Forest health is a complex concept including many ecosystem functions, interactions and values. We develop a quantitative system applicable to many forest types to assess tree mortality with respect to stable forest structure and composition. We quantify impacts of observed tree mortality on structure by comparison to baseline mortality, and then develop a system that distinguishes between structurally stable and unstable forests.
An empirical multivariate index of structural sustainability and a threshold value (70.6) derived from 22 nontropical tree species’ datasets differentiated structurally sustainable from unsustainable diameter distributions. Twelve of 22 species populations were sustainable with a mean score of 33.2 (median = 27.6). Ten species populations were unsustainable with a mean score of 142.6 (median = 130.1). Among them, Fagus grandifolia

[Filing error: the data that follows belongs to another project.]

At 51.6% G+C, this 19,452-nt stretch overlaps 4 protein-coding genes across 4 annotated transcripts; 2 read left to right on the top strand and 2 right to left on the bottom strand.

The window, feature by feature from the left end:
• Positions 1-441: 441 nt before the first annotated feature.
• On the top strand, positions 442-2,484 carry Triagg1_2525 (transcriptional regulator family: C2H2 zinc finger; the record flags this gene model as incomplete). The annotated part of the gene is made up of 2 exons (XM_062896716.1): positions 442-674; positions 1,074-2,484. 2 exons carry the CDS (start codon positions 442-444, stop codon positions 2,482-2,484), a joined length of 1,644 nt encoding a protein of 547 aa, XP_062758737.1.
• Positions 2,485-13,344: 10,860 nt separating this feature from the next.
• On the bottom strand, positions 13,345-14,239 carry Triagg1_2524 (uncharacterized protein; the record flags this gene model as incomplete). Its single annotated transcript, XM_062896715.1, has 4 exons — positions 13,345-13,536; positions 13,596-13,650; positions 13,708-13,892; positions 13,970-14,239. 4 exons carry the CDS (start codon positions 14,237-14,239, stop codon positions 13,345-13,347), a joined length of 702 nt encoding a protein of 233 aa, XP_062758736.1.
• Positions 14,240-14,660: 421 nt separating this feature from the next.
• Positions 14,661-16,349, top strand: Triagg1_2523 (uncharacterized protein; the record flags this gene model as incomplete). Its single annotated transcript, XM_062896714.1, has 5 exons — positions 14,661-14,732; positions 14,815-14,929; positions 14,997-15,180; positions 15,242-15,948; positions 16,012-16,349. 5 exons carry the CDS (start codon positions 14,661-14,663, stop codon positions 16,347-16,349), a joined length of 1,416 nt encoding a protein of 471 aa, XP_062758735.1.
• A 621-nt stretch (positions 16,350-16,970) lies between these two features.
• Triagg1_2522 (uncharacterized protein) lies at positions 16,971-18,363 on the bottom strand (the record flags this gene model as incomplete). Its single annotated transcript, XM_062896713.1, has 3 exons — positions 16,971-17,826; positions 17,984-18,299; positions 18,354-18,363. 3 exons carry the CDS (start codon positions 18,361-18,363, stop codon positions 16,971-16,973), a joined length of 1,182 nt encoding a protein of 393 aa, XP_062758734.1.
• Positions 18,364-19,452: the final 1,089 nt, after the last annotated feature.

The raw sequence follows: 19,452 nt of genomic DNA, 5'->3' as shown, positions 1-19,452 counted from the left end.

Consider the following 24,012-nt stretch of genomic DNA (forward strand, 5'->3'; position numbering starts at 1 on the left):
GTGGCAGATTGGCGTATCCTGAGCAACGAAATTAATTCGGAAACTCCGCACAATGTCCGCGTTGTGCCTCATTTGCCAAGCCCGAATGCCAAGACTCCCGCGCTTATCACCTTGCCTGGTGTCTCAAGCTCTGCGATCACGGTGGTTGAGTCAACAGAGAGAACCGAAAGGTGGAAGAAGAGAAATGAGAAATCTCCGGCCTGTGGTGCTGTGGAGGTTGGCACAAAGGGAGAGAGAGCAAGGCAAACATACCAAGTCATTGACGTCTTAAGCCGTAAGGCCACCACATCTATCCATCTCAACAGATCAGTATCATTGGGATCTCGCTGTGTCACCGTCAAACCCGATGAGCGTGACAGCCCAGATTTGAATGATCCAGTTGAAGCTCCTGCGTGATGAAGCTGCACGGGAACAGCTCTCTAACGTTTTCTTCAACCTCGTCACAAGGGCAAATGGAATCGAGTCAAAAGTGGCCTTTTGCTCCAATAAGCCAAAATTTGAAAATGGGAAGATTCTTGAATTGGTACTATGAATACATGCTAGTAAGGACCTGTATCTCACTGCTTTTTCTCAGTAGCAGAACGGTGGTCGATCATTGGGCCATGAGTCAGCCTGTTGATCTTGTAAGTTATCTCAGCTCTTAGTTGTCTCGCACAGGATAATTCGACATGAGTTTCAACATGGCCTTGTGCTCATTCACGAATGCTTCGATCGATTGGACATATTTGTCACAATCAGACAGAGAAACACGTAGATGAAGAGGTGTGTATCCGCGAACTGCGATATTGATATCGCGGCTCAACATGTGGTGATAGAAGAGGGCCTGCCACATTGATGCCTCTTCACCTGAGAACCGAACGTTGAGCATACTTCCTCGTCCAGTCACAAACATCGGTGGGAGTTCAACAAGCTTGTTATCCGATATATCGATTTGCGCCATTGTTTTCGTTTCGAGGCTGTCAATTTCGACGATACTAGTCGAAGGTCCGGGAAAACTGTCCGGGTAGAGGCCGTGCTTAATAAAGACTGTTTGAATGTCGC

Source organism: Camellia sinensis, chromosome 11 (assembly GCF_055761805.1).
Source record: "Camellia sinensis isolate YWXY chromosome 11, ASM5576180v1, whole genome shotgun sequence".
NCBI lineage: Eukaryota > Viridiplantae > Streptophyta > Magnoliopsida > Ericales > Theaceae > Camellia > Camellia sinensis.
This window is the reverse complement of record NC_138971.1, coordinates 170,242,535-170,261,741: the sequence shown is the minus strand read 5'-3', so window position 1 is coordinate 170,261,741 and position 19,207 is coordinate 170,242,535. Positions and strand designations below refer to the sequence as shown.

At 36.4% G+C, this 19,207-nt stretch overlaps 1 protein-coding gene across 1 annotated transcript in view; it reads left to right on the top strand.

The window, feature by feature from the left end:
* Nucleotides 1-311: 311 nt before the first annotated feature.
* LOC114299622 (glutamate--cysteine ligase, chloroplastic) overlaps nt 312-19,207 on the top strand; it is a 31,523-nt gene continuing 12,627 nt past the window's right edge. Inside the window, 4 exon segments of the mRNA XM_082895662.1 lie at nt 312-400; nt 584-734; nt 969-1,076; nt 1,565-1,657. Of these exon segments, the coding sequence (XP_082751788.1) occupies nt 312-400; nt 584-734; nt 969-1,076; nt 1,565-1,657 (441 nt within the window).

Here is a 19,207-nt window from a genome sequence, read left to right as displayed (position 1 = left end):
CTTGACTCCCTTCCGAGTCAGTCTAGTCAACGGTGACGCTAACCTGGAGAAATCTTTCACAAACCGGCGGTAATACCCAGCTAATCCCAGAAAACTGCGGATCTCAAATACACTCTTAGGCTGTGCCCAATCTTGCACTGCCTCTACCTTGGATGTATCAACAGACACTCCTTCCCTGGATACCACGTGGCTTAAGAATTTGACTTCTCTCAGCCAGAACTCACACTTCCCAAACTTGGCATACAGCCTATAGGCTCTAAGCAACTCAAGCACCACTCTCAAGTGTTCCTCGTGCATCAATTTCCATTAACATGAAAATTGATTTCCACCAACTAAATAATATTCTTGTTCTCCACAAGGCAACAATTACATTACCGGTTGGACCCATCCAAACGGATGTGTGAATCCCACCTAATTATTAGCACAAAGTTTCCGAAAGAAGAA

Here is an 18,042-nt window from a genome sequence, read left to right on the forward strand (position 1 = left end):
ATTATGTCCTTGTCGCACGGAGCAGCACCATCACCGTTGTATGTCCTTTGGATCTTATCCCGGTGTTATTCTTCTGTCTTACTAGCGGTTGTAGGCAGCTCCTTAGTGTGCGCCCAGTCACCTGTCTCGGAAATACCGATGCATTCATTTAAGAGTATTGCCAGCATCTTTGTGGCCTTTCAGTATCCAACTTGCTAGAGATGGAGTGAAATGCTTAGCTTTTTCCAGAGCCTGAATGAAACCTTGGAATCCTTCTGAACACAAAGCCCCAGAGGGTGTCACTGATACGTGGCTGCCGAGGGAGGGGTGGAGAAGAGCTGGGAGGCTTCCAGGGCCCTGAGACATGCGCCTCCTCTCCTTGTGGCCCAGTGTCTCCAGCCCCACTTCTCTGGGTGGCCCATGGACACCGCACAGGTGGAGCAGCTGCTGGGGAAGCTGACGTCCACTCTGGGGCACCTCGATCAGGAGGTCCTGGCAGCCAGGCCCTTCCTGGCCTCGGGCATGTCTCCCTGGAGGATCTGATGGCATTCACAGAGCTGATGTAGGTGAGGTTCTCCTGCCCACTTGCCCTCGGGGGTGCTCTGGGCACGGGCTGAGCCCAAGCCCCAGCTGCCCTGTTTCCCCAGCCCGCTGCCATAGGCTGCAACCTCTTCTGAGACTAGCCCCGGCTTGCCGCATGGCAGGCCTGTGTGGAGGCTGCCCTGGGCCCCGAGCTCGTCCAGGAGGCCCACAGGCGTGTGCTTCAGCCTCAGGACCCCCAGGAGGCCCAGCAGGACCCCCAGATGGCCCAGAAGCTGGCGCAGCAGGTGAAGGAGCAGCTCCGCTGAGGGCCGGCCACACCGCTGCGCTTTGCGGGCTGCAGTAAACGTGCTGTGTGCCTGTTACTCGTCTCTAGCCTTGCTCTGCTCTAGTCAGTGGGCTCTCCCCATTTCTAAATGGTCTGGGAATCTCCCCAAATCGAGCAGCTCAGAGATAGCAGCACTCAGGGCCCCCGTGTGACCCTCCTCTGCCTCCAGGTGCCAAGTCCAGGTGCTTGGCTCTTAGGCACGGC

, Pinus lambertiana
, P. ponderosa
, and Nothofagus solandri
were attributable to known disturbances; whereas the unsustainability of Abies balsamea
, Acer rubrum
, Calocedrus decurrens
, Picea engelmannii
, P. rubens
, and Prunus serotina
populations were not. This approach provides the ecological framework for rational management decisions using routine inventory data to objectively: determine scope and direction of change in structure and composition, assess excessive or insufficient mortality, compare disturbance impacts in time and space, and prioritize management needs and allocation of scarce resources.